Red Sea, and the country remained sensitive to developments stemming from this direction. The highlands, which presented such a challenge to Ethiopia's rulers, presented an even greater challenge to external powers, and afforded the country a degree of autonomy vis-a-vis the millennial forces which swept the region. Of these forces, Islam was one of the most powerful. Its rise, in the seventh century of the era, ended Aksumite dominance in the Red Sea. Over time, Islam came to dominate the Hellenistic world into which the Aksumites had fitted so comfortably.
Ethiopians came to see themselves as an island of Christianity in a hostile sea of Islam and of paganism. The patriarchates - of Alexandria and of Antioch -to which they looked for guidance were subjected to Muslim rule in the first decades of the Islamic era and the adherents of the churches which they led soon became minorities. The Nubian Christian kingdoms of the middle Nile Valley were slower to succumb, the last of them passing out of the historical record in the fifteenth century.3 Meanwhile, Islam was establishing itself on the western side of the Red Sea, on the coastlands below the Ethiopian highlands, from where it slowly spread inland along routes of trade. In the Ethiopian region, both Islam and Christianity were confronted with a multiplicity of religious beliefs and practices which both viewed as pagan. As we shall see, the struggle against pre-Christian belief and practice was waged not simply on the frontiers of the kingdom but even within the royal court itself.
Ethiopia's position as an outpost of Christendom allowed the development of beliefs and practices which, while unfairly viewed as exotic, were none the less distinctive. Ethiopians never lost the sense of being part of Christendom. Their sense of Orthodoxy came in their commitment to christological doctrine as they had received it from Alexandria. This doctrine they understand as tawahedo, or union, emphasising the union of the divine and human natures in Christ, whom they view as one person with one nature, which is uniquely divine and human. The common western designation of this position as 'Monophysite' sits uneasily with some of its adherents.4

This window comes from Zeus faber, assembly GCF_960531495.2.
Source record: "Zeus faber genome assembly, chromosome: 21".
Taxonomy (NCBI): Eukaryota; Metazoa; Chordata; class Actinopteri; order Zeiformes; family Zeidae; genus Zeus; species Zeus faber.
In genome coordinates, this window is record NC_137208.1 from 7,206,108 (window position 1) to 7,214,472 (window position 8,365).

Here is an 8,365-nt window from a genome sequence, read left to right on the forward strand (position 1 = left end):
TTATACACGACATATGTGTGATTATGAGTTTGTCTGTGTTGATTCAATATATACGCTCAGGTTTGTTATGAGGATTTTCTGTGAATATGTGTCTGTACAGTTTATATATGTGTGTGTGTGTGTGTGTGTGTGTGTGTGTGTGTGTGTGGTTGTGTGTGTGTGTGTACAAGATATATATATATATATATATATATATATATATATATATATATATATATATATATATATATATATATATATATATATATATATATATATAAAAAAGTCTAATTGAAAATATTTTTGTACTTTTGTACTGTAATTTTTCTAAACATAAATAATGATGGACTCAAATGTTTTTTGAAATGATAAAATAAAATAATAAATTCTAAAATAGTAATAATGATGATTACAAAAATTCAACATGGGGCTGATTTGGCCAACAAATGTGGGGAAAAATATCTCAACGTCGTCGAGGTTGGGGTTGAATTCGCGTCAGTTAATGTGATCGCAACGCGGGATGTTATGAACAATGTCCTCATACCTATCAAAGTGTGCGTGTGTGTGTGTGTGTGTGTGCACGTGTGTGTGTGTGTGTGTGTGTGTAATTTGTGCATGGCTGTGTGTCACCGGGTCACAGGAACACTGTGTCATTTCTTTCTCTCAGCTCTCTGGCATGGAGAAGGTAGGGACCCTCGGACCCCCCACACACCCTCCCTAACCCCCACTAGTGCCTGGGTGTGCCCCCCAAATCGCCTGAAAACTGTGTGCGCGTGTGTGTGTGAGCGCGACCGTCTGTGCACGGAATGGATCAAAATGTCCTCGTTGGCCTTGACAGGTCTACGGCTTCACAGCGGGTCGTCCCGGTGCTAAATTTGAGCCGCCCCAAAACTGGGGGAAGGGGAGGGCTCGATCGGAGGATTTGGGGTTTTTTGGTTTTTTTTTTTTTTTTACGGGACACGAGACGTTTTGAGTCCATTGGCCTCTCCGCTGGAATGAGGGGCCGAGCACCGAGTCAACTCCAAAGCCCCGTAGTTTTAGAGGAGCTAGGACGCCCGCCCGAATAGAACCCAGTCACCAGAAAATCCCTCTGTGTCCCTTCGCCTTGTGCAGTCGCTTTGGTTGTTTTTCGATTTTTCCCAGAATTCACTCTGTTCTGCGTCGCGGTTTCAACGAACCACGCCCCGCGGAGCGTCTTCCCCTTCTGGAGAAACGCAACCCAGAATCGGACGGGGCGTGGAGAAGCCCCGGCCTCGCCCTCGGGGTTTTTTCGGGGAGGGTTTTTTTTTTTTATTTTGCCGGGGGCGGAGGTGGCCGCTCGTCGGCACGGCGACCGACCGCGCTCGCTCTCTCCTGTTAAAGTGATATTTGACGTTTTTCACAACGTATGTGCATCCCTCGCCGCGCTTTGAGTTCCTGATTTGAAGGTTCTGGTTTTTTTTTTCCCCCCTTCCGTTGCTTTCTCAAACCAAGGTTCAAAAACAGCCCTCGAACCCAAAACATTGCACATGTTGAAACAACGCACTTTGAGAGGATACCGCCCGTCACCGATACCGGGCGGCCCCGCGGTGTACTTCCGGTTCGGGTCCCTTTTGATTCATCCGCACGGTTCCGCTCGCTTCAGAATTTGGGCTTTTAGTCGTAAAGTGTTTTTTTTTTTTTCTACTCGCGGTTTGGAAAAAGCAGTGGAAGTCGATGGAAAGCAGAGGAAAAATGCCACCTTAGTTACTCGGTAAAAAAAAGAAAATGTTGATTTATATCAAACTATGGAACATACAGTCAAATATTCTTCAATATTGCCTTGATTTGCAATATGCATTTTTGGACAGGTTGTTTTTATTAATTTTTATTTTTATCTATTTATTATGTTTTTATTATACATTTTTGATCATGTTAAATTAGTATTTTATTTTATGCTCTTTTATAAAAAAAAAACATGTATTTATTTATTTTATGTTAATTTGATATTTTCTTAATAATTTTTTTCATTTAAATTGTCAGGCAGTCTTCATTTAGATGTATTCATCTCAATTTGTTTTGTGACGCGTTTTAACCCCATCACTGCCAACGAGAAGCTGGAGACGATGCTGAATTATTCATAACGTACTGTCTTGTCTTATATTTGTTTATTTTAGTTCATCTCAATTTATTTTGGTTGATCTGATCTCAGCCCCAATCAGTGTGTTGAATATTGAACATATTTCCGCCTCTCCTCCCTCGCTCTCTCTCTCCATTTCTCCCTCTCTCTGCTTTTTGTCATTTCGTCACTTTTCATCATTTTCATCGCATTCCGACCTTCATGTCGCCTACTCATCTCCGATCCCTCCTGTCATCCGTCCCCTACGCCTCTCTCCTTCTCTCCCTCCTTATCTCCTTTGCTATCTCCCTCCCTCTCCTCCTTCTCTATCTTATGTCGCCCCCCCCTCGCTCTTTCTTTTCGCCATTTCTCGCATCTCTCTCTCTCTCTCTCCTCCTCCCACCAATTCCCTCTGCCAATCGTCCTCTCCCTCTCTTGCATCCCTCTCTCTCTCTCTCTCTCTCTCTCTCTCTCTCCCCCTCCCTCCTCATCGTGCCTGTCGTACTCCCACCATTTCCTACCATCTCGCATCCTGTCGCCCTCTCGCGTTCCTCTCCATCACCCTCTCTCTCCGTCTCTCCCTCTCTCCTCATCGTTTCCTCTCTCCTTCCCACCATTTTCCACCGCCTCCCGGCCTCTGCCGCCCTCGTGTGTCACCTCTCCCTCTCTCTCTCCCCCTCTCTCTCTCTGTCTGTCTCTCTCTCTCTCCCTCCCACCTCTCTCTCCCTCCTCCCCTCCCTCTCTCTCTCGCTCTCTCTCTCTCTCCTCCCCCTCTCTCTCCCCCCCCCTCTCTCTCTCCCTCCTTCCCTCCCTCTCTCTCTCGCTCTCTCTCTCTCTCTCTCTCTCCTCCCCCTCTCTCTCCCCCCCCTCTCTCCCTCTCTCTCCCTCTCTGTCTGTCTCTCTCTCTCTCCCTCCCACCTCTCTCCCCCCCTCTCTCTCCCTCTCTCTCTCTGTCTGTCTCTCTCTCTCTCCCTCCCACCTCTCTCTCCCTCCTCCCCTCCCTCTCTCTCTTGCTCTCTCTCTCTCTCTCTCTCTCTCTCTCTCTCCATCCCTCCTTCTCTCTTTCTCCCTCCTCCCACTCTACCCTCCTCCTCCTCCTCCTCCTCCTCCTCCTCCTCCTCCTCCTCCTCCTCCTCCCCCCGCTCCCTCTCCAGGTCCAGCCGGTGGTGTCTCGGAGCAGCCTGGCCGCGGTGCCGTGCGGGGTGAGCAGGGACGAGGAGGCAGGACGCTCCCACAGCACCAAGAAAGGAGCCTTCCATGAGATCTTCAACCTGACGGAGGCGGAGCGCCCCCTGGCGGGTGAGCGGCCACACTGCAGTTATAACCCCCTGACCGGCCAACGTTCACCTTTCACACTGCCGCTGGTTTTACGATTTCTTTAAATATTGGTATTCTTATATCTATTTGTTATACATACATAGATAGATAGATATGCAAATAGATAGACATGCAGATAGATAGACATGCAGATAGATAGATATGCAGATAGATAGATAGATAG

3 W Y. Adams, Nubia: corridor to Africa (Princeton: Princeton University Press, 1977), 525-46.
4 On the occasion of the meeting in Addis Ababa of the churches of the Syrian-Alexandrian connection, two authoritative publications were issued, one by the patriarchate, the other by 'The Ethiopian Orthodox Mission', a palace-supported organisation based at the Church ofthe Holy Trinity: The Church of Ethiopia: apanoramaofhistoryandspirituallife (Addis Ababa: Ethiopian Orthodox Church, 1970) [hereafterPanorama]; and Aymro Wond-magegnehu and Joachim Motovu(eds.), The Ethiopian Orthodox Church (Addis Ababa: The Ethiopian Orthodox Mission, 1970). Both retain their value as authoritative statements. For a more recent sympathetic account, by a member of the Greek Orthodox Church, see C. Chaillot, The Ethiopian Orthodox Tewahedo Church tradition: a brief introduction to its life and spirituality (Paris: Inter-Orthodox Dialogue, 2002). Older, sympathetic accounts
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